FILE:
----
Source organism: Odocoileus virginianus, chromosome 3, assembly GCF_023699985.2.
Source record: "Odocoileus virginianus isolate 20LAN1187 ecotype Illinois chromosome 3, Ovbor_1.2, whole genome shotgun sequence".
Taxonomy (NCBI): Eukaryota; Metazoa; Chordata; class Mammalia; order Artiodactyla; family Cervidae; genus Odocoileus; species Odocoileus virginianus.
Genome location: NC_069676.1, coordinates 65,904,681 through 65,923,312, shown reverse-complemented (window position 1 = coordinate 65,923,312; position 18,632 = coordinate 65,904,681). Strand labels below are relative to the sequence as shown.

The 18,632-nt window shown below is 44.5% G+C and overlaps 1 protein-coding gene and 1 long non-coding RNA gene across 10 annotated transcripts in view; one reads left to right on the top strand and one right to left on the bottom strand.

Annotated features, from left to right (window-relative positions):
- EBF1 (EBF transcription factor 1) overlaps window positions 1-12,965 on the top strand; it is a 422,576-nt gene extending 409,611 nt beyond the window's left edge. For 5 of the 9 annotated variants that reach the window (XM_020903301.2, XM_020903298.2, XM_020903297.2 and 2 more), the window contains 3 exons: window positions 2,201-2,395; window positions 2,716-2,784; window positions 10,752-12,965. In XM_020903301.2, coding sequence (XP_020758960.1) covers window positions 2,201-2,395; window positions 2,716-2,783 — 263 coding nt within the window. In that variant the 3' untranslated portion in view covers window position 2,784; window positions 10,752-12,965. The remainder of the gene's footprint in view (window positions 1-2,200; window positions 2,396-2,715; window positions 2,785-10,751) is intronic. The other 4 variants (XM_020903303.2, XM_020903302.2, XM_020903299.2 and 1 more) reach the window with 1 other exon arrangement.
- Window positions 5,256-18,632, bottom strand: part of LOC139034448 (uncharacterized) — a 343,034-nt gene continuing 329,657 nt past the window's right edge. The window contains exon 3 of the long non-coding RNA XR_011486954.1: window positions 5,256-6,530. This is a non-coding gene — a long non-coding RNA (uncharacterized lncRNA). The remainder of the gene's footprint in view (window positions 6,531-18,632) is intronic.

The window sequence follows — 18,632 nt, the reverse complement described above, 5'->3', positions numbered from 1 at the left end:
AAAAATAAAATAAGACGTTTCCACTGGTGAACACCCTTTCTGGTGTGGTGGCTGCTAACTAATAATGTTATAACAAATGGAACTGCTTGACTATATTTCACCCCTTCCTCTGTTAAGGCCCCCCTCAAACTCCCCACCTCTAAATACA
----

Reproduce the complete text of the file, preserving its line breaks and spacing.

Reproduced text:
Source organism: Odocoileus virginianus, chromosome 3, assembly GCF_023699985.2.
Source record: "Odocoileus virginianus isolate 20LAN1187 ecotype Illinois chromosome 3, Ovbor_1.2, whole genome shotgun sequence".
Taxonomy (NCBI): Eukaryota; Metazoa; Chordata; class Mammalia; order Artiodactyla; family Cervidae; genus Odocoileus; species Odocoileus virginianus.
Genome location: NC_069676.1, coordinates 65,904,681 through 65,923,312, shown reverse-complemented (window position 1 = coordinate 65,923,312; position 18,632 = coordinate 65,904,681). Strand labels below are relative to the sequence as shown.

The 18,632-nt window shown below is 44.5% G+C and overlaps 1 protein-coding gene and 1 long non-coding RNA gene across 10 annotated transcripts in view; one reads left to right on the top strand and one right to left on the bottom strand.

Annotated features, from left to right (window-relative positions):
- EBF1 (EBF transcription factor 1) overlaps window positions 1-12,965 on the top strand; it is a 422,576-nt gene extending 409,611 nt beyond the window's left edge. For 5 of the 9 annotated variants that reach the window (XM_020903301.2, XM_020903298.2, XM_020903297.2 and 2 more), the window contains 3 exons: window positions 2,201-2,395; window positions 2,716-2,784; window positions 10,752-12,965. In XM_020903301.2, coding sequence (XP_020758960.1) covers window positions 2,201-2,395; window positions 2,716-2,783 — 263 coding nt within the window. In that variant the 3' untranslated portion in view covers window position 2,784; window positions 10,752-12,965. The remainder of the gene's footprint in view (window positions 1-2,200; window positions 2,396-2,715; window positions 2,785-10,751) is intronic. The other 4 variants (XM_020903303.2, XM_020903302.2, XM_020903299.2 and 1 more) reach the window with 1 other exon arrangement.
- Window positions 5,256-18,632, bottom strand: part of LOC139034448 (uncharacterized) — a 343,034-nt gene continuing 329,657 nt past the window's right edge. The window contains exon 3 of the long non-coding RNA XR_011486954.1: window positions 5,256-6,530. This is a non-coding gene — a long non-coding RNA (uncharacterized lncRNA). The remainder of the gene's footprint in view (window positions 6,531-18,632) is intronic.

The window sequence follows — 18,632 nt, the reverse complement described above, 5'->3', positions numbered from 1 at the left end:
AAAAATAAAATAAGACGTTTCCACTGGTGAACACCCTTTCTGGTGTGGTGGCTGCTAACTAATAATGTTATAACAAATGGAACTGCTTGACTATATTTCACCCCTTCCTCTGTTAAGGCCCCCCTCAAACTCCCCACCTCTAAATACA